I've resisted throwing in my two cents about Elena Kagan's nomination to the U.S. Supreme Court, because who hasn't? So much chatter about the "real Elena" that you'd think we're talking about Lady Gaga's love life. Is she liberal or conservative? Or an amoral careerist? Is she gay--and, if so, why doesn't she come out? What does she really eat for breakfast?
But among women lawyers the buzz is about her unmarried and childless state, and what that says about the high price women pay for success in our society. To some, it sends the wrong message to put another high-achieving woman whose career is her life on the high court. (Sonia Sotomayor, the most recent Supreme Court justice, is also single and childless.) Peter Beinart argues in The Daily Beast that what's really needed is a mama-candidate who can show the world that it's possible to juggle a high-flying career and change the diapers.
Recently, Lisa Belkin, the New York Times's resident work/life guru, weighed in on the issue. Her article, "Judging Women," was insightful and reasoned--and depressingly regressive.
At first, Belkin (pictured right) makes an interesting observation: The first two female Supreme Court justices (Sandra Day O'Connor and Ruth Bader Ginsburg) managed to be mothers and wives, though they graduated from law school in the 1950s when women lawyers stood out as odd ducks. She attributes their ability to have both career and family to a "paradoxical freedom" that came with low expectations of women: "Because no top-tier law firm would hire O'Connor, she took a series of slower-track jobs, then spent five years as a stay-at-home mom."
Kagan, 50, and Sotomayor, 55, came of age in a wholly different era, writes Belkin, when "a teenage Kagan could pose in judicial robes in her high school yearbook, because such a dream was possible."
But there's a price for the raised expectation, warns Belkin:
Pursue the career and sacrifice the family. Have the family and ratchet back the career...There would be no taking five years off to stay home with your children if you hoped for a seat on the Supreme Court.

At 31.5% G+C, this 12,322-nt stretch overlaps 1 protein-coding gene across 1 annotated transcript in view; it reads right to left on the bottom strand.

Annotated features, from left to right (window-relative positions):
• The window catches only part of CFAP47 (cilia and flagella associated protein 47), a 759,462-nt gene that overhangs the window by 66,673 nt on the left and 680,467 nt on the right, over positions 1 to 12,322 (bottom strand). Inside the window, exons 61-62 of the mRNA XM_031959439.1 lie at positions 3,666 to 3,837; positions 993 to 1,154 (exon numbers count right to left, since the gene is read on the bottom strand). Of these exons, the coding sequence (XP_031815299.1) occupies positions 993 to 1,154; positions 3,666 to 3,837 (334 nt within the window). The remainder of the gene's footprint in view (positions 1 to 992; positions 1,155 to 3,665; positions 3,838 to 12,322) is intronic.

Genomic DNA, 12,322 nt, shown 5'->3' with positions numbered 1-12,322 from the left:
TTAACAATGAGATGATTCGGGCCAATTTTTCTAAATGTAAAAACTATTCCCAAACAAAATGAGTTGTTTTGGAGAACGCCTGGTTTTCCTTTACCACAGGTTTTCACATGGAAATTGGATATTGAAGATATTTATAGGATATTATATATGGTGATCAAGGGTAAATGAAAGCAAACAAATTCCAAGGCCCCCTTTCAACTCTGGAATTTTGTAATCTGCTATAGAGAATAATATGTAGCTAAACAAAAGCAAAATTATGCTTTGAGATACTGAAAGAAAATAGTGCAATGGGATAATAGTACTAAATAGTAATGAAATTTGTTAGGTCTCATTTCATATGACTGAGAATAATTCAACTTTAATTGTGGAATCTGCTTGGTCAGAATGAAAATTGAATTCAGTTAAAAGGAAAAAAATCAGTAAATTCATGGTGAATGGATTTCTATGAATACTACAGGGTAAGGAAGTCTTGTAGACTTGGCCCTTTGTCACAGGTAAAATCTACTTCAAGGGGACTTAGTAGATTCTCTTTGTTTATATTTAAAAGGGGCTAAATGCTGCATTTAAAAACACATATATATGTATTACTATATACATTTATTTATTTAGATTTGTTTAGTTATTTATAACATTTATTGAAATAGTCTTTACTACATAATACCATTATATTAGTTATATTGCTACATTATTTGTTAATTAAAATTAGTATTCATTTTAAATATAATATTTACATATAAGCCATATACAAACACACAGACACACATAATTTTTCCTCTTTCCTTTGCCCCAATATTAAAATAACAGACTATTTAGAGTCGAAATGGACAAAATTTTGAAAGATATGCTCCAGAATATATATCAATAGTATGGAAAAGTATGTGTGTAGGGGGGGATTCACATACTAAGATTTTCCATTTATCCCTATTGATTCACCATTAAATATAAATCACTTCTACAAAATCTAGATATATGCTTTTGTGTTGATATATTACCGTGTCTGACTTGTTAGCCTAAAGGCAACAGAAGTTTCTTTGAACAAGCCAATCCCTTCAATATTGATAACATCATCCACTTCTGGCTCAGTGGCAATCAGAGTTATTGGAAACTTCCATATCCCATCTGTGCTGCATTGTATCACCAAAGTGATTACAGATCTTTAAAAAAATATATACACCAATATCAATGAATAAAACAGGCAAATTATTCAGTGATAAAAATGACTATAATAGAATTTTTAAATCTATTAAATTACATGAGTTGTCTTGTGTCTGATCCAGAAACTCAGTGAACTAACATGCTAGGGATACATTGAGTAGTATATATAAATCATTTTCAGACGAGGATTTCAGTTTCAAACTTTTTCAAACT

To buttress her argument that women face stark choices, Belkin cites author Sylvia Ann Hewlett. As you might recall, Hewlett caused a baby panic among professional women several years ago when she urged women to give more priority to having kids before it was too late. In her book Creating a Life, Hewlett found that a third to one-half of career-focused women at age 40 were childless, though they desperately longed for kids.
Belkin probably doesn't mean to send women into a panic the way Hewlett did. But what's disturbing is Belkin's underlying assumption that career women are leading incomplete lives unless there's a fire burning at home. She tries to be encouraging when she cites women who've managed to have it all: "Think Nancy Pelosi, Sarah Palin, Meg Whitman, and Hillary Clinton." At the same time, though, Belkin sounds an alarm:
For men, having a family is an asset while pursuing a demanding career. For women, it is still a complication. So maybe the Kagan nomination sends the 'wrong' message, but at the moment it is also a realistic--and cautionary--one.
"Cautionary?" Are we back there again--warning girls of the perils of being too career-minded? Is Belkin recasting Kagan's life into a parable about the inevitable loneliness that befalls super-achieving women? Aside from reinforcing stereotypes, Belkin and others in the work/life balance trenches seem obsessed with imposing their own traditional priorities onto Kagan.
Maybe Kagan is married to her job. And maybe it's a deliriously happy marriage. Anything wrong with that?
If you have topics you'd like to discuss, or information to share for The Careerist, e-mail chief blogger Vivia Chen at VChen@alm.com.
Photo of Elena Kagan courtesy of The White House
Photo of Belkin courtesy of The New York Times